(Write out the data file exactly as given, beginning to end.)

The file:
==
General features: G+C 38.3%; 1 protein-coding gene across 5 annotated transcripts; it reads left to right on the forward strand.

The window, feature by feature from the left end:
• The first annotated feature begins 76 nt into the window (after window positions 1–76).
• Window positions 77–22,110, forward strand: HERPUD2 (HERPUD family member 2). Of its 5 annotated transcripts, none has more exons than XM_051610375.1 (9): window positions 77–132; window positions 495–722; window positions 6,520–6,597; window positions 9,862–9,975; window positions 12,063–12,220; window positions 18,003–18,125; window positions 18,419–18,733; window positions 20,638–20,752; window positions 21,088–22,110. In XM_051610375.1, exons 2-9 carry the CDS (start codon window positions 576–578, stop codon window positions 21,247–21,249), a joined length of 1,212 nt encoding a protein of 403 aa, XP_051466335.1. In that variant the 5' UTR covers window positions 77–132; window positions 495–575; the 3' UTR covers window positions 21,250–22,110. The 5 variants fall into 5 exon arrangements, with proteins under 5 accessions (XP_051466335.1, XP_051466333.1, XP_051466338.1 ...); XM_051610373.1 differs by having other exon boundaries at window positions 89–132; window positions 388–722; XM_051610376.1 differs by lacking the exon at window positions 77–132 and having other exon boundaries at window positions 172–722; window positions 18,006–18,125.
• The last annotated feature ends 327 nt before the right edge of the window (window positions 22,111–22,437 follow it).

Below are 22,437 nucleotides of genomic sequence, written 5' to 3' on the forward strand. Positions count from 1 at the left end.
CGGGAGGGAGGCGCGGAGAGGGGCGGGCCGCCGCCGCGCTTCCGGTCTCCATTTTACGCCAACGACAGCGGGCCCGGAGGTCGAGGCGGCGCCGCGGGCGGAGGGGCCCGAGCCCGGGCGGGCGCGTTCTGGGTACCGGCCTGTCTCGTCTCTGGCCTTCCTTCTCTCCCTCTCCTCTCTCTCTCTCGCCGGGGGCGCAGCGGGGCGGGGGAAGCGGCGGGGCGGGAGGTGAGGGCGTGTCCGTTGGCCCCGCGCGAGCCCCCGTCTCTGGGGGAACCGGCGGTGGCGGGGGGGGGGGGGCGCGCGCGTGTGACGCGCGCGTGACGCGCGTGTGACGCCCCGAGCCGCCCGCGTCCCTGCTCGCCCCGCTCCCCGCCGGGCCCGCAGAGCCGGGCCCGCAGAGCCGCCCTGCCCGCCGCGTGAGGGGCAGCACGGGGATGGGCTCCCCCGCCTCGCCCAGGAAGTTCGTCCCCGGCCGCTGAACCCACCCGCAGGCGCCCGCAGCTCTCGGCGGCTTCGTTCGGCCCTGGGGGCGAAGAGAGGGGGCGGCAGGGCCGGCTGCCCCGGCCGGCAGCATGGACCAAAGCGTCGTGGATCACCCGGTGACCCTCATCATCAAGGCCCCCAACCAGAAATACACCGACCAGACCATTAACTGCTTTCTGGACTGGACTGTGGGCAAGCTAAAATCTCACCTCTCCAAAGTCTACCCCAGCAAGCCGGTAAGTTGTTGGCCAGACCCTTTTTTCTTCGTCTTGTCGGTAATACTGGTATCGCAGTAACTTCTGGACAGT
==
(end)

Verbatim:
General features: G+C 38.3%; 1 protein-coding gene across 5 annotated transcripts; it reads left to right on the forward strand.

The window, feature by feature from the left end:
• The first annotated feature begins 76 nt into the window (after window positions 1–76).
• Window positions 77–22,110, forward strand: HERPUD2 (HERPUD family member 2). Of its 5 annotated transcripts, none has more exons than XM_051610375.1 (9): window positions 77–132; window positions 495–722; window positions 6,520–6,597; window positions 9,862–9,975; window positions 12,063–12,220; window positions 18,003–18,125; window positions 18,419–18,733; window positions 20,638–20,752; window positions 21,088–22,110. In XM_051610375.1, exons 2-9 carry the CDS (start codon window positions 576–578, stop codon window positions 21,247–21,249), a joined length of 1,212 nt encoding a protein of 403 aa, XP_051466335.1. In that variant the 5' UTR covers window positions 77–132; window positions 495–575; the 3' UTR covers window positions 21,250–22,110. The 5 variants fall into 5 exon arrangements, with proteins under 5 accessions (XP_051466335.1, XP_051466333.1, XP_051466338.1 ...); XM_051610373.1 differs by having other exon boundaries at window positions 89–132; window positions 388–722; XM_051610376.1 differs by lacking the exon at window positions 77–132 and having other exon boundaries at window positions 172–722; window positions 18,006–18,125.
• The last annotated feature ends 327 nt before the right edge of the window (window positions 22,111–22,437 follow it).

Below are 22,437 nucleotides of genomic sequence, written 5' to 3' on the forward strand. Positions count from 1 at the left end.
CGGGAGGGAGGCGCGGAGAGGGGCGGGCCGCCGCCGCGCTTCCGGTCTCCATTTTACGCCAACGACAGCGGGCCCGGAGGTCGAGGCGGCGCCGCGGGCGGAGGGGCCCGAGCCCGGGCGGGCGCGTTCTGGGTACCGGCCTGTCTCGTCTCTGGCCTTCCTTCTCTCCCTCTCCTCTCTCTCTCTCGCCGGGGGCGCAGCGGGGCGGGGGAAGCGGCGGGGCGGGAGGTGAGGGCGTGTCCGTTGGCCCCGCGCGAGCCCCCGTCTCTGGGGGAACCGGCGGTGGCGGGGGGGGGGGGGCGCGCGCGTGTGACGCGCGCGTGACGCGCGTGTGACGCCCCGAGCCGCCCGCGTCCCTGCTCGCCCCGCTCCCCGCCGGGCCCGCAGAGCCGGGCCCGCAGAGCCGCCCTGCCCGCCGCGTGAGGGGCAGCACGGGGATGGGCTCCCCCGCCTCGCCCAGGAAGTTCGTCCCCGGCCGCTGAACCCACCCGCAGGCGCCCGCAGCTCTCGGCGGCTTCGTTCGGCCCTGGGGGCGAAGAGAGGGGGCGGCAGGGCCGGCTGCCCCGGCCGGCAGCATGGACCAAAGCGTCGTGGATCACCCGGTGACCCTCATCATCAAGGCCCCCAACCAGAAATACACCGACCAGACCATTAACTGCTTTCTGGACTGGACTGTGGGCAAGCTAAAATCTCACCTCTCCAAAGTCTACCCCAGCAAGCCGGTAAGTTGTTGGCCAGACCCTTTTTTCTTCGTCTTGTCGGTAATACTGGTATCGCAGTAACTTCTGGACAGT